CWU researchers study COVID-19 spread during wildfire season in Yakima County

YAKIMA COUNTY, Wash. — Central Washington University public health professors and students are moving into the second year of a research project looking at how poor air quality during wildfire season might affect the spread of COVID-19 in Yakima County.

“We’re really looking at the human behavior aspect in this pandemic and how easy or difficult it might be for people to continue to do COVID-19 prevention when air quality presents the challenge that it does,” Associate Professor Tishra Beeson said.

Beeson said some of the best prevention strategies for COVID-19 are to get outside, open windows and not gather indoors with multiple households. However, those strategies have been harder to implement this summer, due to people increasingly staying indoors to avoid record-high temperatures and poor air quality caused by wildfire smoke.

Yakima ranked fifth worst in the nation in 2021 for short-term particle polution, according to the latest State of the Air report from the American Lung Association. If people are crowding together indoors, Beeson said that could present a higher risk for transmitting the virus.

“We have to examine what prevention strategies are reasonable — or even feasible — in this current environment and consider how to support certain individuals in the community who are less able to implement them,” Beeson said.

The research team includes a half-dozen graduate students and three faculty members, including Beeson and Associate Professor Casey Mace Firebaugh, who serve as the project’s principal investigators.

“This is a real chance for our students to get some interesting field experience, but also give back to their own community and help them feel like they’re really a part of that,” Beeson said.

The project started last summer, when CWU received a two-year, $200,000 grant from the American Lung Association. The second installment of the grant funding went into effect July 1.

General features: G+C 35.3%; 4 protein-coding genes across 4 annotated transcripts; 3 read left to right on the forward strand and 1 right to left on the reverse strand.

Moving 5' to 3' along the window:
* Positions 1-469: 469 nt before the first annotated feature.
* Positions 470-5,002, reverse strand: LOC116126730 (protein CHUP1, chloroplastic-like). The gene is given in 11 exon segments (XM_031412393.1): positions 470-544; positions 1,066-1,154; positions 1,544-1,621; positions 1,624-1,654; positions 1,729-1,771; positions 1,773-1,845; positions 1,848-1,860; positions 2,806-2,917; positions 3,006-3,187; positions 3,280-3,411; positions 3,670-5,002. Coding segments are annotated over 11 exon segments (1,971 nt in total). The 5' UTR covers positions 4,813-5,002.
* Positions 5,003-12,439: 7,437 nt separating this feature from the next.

“The survey findings from 2020 provided researchers with a valuable snapshot, but having a second year of funding will allow them to better understand how air quality and COVID-19 are affecting people who live in rural communities like Sunnyside, Toppenish and Granger,” a CWU news release said.

Beeson said the research isn’t definitive yet, but what they’ve seen so far from analyzing phone survey data from last summer indicates that environmental factors during the summer could lead to increased community spread.

“A year is a long time for people to keep up with COVID-19 prevention behaviors, especially if they were a major deviation from their lifestyles before the pandemic,” Beeson said. “We have already learned a lot, but the situation continues to evolve — and so do people’s inclinations to participate in certain behaviors.”

The research team is asking community members to fill out an anonymous online survey at Keys2Prevention.org.

It will take about 20-25 minutes of your time, and will discuss things like your current knowledge and behaviors around COVID-19. We may ask you some questions about whether or not you or someone in your life has experienced symptoms of the COVID-19 disease. This information will not be shared outside of the research team in a form that can identify you. You will have the opportunity to share your email or mailing address so we can share more information about COVID-19 disease with you, if you choose.

The survey is available in English or Spanish and open to anyone living in Yakima County through the end of August.

“Since COVID-19 has become such a polarizing topic, it can be difficult to find people willing to talk to researchers,” the release said. “The team hopes the anonymous online survey route will help more people feel comfortable sharing their experiences.”

RECENT NEWS HEADLINES FROM THE KAPP-KVEW NEWS STAFF: